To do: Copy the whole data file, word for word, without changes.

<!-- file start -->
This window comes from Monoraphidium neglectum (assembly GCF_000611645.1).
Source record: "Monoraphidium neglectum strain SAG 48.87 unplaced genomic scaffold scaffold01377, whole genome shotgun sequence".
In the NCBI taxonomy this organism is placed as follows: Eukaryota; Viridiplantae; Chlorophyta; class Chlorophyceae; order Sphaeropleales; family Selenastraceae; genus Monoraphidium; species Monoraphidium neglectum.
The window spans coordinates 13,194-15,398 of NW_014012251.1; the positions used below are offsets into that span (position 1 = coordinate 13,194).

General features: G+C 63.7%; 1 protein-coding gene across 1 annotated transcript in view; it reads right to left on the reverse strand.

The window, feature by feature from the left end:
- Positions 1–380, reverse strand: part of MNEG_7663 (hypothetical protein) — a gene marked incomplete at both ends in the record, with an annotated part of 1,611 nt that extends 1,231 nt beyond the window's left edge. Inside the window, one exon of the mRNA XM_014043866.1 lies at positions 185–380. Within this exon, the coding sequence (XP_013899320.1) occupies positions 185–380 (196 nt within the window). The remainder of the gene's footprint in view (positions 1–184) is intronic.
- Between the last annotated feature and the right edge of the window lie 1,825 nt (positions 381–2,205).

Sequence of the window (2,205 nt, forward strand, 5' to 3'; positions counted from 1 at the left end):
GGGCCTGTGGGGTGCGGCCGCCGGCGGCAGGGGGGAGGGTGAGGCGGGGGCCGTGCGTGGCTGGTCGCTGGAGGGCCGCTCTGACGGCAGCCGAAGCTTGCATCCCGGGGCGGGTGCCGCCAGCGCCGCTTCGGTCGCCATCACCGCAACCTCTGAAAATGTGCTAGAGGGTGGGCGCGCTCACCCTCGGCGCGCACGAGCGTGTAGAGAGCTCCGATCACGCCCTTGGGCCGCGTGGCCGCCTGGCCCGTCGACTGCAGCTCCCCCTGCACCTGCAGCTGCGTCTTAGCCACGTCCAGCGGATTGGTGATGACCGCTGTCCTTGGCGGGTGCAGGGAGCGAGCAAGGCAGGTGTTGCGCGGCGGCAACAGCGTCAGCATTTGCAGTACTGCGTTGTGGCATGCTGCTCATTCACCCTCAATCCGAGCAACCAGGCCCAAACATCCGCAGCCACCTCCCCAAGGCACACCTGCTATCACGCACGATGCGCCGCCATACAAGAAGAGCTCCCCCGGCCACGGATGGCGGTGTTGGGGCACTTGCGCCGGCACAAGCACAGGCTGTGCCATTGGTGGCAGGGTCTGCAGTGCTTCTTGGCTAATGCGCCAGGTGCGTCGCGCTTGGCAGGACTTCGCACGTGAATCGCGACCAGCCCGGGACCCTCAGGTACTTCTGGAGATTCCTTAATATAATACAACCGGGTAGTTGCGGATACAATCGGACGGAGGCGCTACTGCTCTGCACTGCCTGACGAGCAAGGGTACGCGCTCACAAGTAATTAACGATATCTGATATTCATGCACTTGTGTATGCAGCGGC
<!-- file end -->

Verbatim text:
This window comes from Monoraphidium neglectum (assembly GCF_000611645.1).
Source record: "Monoraphidium neglectum strain SAG 48.87 unplaced genomic scaffold scaffold01377, whole genome shotgun sequence".
In the NCBI taxonomy this organism is placed as follows: Eukaryota; Viridiplantae; Chlorophyta; class Chlorophyceae; order Sphaeropleales; family Selenastraceae; genus Monoraphidium; species Monoraphidium neglectum.
The window spans coordinates 13,194-15,398 of NW_014012251.1; the positions used below are offsets into that span (position 1 = coordinate 13,194).

General features: G+C 63.7%; 1 protein-coding gene across 1 annotated transcript in view; it reads right to left on the reverse strand.

The window, feature by feature from the left end:
- Positions 1–380, reverse strand: part of MNEG_7663 (hypothetical protein) — a gene marked incomplete at both ends in the record, with an annotated part of 1,611 nt that extends 1,231 nt beyond the window's left edge. Inside the window, one exon of the mRNA XM_014043866.1 lies at positions 185–380. Within this exon, the coding sequence (XP_013899320.1) occupies positions 185–380 (196 nt within the window). The remainder of the gene's footprint in view (positions 1–184) is intronic.
- Between the last annotated feature and the right edge of the window lie 1,825 nt (positions 381–2,205).

Sequence of the window (2,205 nt, forward strand, 5' to 3'; positions counted from 1 at the left end):
GGGCCTGTGGGGTGCGGCCGCCGGCGGCAGGGGGGAGGGTGAGGCGGGGGCCGTGCGTGGCTGGTCGCTGGAGGGCCGCTCTGACGGCAGCCGAAGCTTGCATCCCGGGGCGGGTGCCGCCAGCGCCGCTTCGGTCGCCATCACCGCAACCTCTGAAAATGTGCTAGAGGGTGGGCGCGCTCACCCTCGGCGCGCACGAGCGTGTAGAGAGCTCCGATCACGCCCTTGGGCCGCGTGGCCGCCTGGCCCGTCGACTGCAGCTCCCCCTGCACCTGCAGCTGCGTCTTAGCCACGTCCAGCGGATTGGTGATGACCGCTGTCCTTGGCGGGTGCAGGGAGCGAGCAAGGCAGGTGTTGCGCGGCGGCAACAGCGTCAGCATTTGCAGTACTGCGTTGTGGCATGCTGCTCATTCACCCTCAATCCGAGCAACCAGGCCCAAACATCCGCAGCCACCTCCCCAAGGCACACCTGCTATCACGCACGATGCGCCGCCATACAAGAAGAGCTCCCCCGGCCACGGATGGCGGTGTTGGGGCACTTGCGCCGGCACAAGCACAGGCTGTGCCATTGGTGGCAGGGTCTGCAGTGCTTCTTGGCTAATGCGCCAGGTGCGTCGCGCTTGGCAGGACTTCGCACGTGAATCGCGACCAGCCCGGGACCCTCAGGTACTTCTGGAGATTCCTTAATATAATACAACCGGGTAGTTGCGGATACAATCGGACGGAGGCGCTACTGCTCTGCACTGCCTGACGAGCAAGGGTACGCGCTCACAAGTAATTAACGATATCTGATATTCATGCACTTGTGTATGCAGCGGC